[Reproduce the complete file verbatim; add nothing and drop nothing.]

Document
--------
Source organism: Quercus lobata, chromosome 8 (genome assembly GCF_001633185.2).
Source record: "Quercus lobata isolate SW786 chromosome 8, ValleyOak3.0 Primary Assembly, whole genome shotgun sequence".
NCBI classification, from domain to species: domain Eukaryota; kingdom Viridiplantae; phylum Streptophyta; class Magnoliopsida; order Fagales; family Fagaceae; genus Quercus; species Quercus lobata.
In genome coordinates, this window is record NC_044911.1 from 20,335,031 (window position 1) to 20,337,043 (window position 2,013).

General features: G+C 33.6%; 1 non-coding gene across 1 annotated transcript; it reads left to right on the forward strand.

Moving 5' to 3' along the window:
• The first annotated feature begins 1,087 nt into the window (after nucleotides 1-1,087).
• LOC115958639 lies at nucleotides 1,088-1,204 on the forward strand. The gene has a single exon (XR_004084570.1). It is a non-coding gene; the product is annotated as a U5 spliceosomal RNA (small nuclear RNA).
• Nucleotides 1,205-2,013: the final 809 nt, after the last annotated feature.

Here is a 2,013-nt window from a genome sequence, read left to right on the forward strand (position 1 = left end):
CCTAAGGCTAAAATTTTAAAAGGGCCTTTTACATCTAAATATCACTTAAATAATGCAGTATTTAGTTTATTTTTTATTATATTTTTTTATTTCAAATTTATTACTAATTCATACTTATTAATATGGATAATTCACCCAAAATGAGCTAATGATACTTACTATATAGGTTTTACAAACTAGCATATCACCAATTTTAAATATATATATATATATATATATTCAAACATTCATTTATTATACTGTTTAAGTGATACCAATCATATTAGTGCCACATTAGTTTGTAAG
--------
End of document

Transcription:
Source organism: Quercus lobata, chromosome 8 (genome assembly GCF_001633185.2).
Source record: "Quercus lobata isolate SW786 chromosome 8, ValleyOak3.0 Primary Assembly, whole genome shotgun sequence".
NCBI classification, from domain to species: domain Eukaryota; kingdom Viridiplantae; phylum Streptophyta; class Magnoliopsida; order Fagales; family Fagaceae; genus Quercus; species Quercus lobata.
In genome coordinates, this window is record NC_044911.1 from 20,335,031 (window position 1) to 20,337,043 (window position 2,013).

General features: G+C 33.6%; 1 non-coding gene across 1 annotated transcript; it reads left to right on the forward strand.

Moving 5' to 3' along the window:
• The first annotated feature begins 1,087 nt into the window (after nucleotides 1-1,087).
• LOC115958639 lies at nucleotides 1,088-1,204 on the forward strand. The gene has a single exon (XR_004084570.1). It is a non-coding gene; the product is annotated as a U5 spliceosomal RNA (small nuclear RNA).
• Nucleotides 1,205-2,013: the final 809 nt, after the last annotated feature.

Here is a 2,013-nt window from a genome sequence, read left to right on the forward strand (position 1 = left end):
CCTAAGGCTAAAATTTTAAAAGGGCCTTTTACATCTAAATATCACTTAAATAATGCAGTATTTAGTTTATTTTTTATTATATTTTTTTATTTCAAATTTATTACTAATTCATACTTATTAATATGGATAATTCACCCAAAATGAGCTAATGATACTTACTATATAGGTTTTACAAACTAGCATATCACCAATTTTAAATATATATATATATATATATATTCAAACATTCATTTATTATACTGTTTAAGTGATACCAATCATATTAGTGCCACATTAGTTTGTAAG